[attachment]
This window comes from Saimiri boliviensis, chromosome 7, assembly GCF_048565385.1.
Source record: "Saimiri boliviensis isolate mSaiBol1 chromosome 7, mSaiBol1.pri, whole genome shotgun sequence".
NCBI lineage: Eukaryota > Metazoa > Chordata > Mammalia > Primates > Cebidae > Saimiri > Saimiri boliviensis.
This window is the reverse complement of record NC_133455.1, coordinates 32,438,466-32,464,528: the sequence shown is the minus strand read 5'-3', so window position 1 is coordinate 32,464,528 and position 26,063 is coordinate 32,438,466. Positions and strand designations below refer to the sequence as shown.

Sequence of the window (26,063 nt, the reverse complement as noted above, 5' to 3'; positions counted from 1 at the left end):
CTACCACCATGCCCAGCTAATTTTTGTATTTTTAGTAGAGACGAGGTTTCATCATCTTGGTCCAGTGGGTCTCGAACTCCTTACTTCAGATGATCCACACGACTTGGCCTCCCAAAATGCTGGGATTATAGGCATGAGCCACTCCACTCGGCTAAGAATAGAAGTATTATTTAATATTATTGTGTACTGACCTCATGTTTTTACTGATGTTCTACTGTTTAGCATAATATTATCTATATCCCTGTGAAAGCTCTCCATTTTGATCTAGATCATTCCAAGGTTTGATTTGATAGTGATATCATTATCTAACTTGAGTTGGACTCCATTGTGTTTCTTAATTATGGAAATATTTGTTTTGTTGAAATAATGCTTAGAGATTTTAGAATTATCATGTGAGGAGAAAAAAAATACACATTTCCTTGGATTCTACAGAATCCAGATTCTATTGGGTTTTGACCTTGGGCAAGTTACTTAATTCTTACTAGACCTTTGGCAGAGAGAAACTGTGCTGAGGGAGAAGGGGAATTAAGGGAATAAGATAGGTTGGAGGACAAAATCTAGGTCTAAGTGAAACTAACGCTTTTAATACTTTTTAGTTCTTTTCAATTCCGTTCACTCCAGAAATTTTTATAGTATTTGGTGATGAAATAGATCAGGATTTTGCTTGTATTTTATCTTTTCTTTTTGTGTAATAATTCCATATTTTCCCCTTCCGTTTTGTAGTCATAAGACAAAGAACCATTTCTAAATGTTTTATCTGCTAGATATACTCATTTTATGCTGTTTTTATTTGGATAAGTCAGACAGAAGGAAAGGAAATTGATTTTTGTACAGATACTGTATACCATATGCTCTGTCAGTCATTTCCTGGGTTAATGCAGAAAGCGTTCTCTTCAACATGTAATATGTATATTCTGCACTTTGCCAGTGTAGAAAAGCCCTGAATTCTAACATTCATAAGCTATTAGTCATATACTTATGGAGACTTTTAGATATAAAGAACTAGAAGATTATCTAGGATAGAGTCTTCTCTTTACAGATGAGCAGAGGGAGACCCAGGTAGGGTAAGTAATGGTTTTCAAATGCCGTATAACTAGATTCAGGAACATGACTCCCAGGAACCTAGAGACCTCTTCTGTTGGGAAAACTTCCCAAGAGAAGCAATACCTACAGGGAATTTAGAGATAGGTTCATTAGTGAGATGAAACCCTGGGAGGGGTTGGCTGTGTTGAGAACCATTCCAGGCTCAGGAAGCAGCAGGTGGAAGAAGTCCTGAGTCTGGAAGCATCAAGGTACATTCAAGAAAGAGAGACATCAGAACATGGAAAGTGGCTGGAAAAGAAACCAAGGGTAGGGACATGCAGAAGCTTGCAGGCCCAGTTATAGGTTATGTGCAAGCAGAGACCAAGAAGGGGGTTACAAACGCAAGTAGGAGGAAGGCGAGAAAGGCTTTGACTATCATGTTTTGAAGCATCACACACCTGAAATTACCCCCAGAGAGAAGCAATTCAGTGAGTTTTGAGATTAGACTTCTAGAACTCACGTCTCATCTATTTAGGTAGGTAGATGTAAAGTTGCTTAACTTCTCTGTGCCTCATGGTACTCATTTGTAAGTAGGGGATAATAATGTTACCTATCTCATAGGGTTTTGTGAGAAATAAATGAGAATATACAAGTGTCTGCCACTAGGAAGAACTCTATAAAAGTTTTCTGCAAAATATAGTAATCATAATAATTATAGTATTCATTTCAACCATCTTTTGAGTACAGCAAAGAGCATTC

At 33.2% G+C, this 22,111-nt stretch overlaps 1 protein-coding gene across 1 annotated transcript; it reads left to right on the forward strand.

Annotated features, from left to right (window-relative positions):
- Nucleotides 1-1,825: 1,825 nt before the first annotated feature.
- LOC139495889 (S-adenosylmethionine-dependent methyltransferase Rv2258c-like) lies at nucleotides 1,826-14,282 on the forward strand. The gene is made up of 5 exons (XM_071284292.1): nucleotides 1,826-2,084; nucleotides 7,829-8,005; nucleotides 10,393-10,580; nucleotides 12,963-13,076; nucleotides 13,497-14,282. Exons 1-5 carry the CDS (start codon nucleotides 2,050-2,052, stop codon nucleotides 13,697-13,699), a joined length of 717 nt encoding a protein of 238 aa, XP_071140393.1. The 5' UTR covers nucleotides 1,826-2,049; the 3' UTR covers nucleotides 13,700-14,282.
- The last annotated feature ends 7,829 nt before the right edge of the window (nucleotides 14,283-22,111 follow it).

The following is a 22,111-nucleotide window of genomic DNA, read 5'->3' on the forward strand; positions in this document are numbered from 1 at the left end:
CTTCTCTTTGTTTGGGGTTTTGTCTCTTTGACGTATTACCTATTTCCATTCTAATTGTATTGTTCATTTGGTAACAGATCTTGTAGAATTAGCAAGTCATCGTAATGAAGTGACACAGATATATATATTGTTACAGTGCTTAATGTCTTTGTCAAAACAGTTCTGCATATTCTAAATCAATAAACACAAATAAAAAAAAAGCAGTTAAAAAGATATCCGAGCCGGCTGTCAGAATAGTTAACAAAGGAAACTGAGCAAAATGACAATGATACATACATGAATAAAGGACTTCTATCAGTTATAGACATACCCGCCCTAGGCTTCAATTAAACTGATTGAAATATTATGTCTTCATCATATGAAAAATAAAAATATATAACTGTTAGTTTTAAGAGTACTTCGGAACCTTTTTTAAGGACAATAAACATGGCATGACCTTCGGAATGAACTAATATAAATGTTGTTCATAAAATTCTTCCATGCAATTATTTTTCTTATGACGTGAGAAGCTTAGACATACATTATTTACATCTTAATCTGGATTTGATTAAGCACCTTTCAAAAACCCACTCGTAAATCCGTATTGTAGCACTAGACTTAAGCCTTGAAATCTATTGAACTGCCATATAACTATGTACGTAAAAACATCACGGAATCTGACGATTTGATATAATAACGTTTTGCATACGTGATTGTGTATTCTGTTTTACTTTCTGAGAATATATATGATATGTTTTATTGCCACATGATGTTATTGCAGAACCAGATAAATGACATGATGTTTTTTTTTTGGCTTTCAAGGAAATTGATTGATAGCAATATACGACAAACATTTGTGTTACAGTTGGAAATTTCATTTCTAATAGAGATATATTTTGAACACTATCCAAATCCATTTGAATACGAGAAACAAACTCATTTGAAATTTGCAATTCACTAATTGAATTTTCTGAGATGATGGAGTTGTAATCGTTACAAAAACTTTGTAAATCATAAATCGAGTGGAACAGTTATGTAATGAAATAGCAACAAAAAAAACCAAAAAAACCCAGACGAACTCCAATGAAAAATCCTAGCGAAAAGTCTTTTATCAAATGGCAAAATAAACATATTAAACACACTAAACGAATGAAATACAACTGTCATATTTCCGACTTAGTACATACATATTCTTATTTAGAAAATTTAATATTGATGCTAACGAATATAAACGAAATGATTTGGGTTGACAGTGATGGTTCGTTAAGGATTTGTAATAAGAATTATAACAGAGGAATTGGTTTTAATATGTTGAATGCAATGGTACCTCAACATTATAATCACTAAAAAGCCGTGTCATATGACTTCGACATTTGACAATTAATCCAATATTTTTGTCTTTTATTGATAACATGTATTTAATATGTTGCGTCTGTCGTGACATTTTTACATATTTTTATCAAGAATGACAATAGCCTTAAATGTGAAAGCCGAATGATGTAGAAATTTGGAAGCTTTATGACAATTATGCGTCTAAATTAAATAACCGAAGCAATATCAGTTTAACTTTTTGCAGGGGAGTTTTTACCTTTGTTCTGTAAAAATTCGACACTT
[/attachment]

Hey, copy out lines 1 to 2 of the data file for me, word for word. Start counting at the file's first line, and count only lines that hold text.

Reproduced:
This window comes from Saimiri boliviensis, chromosome 7, assembly GCF_048565385.1.
Source record: "Saimiri boliviensis isolate mSaiBol1 chromosome 7, mSaiBol1.pri, whole genome shotgun sequence".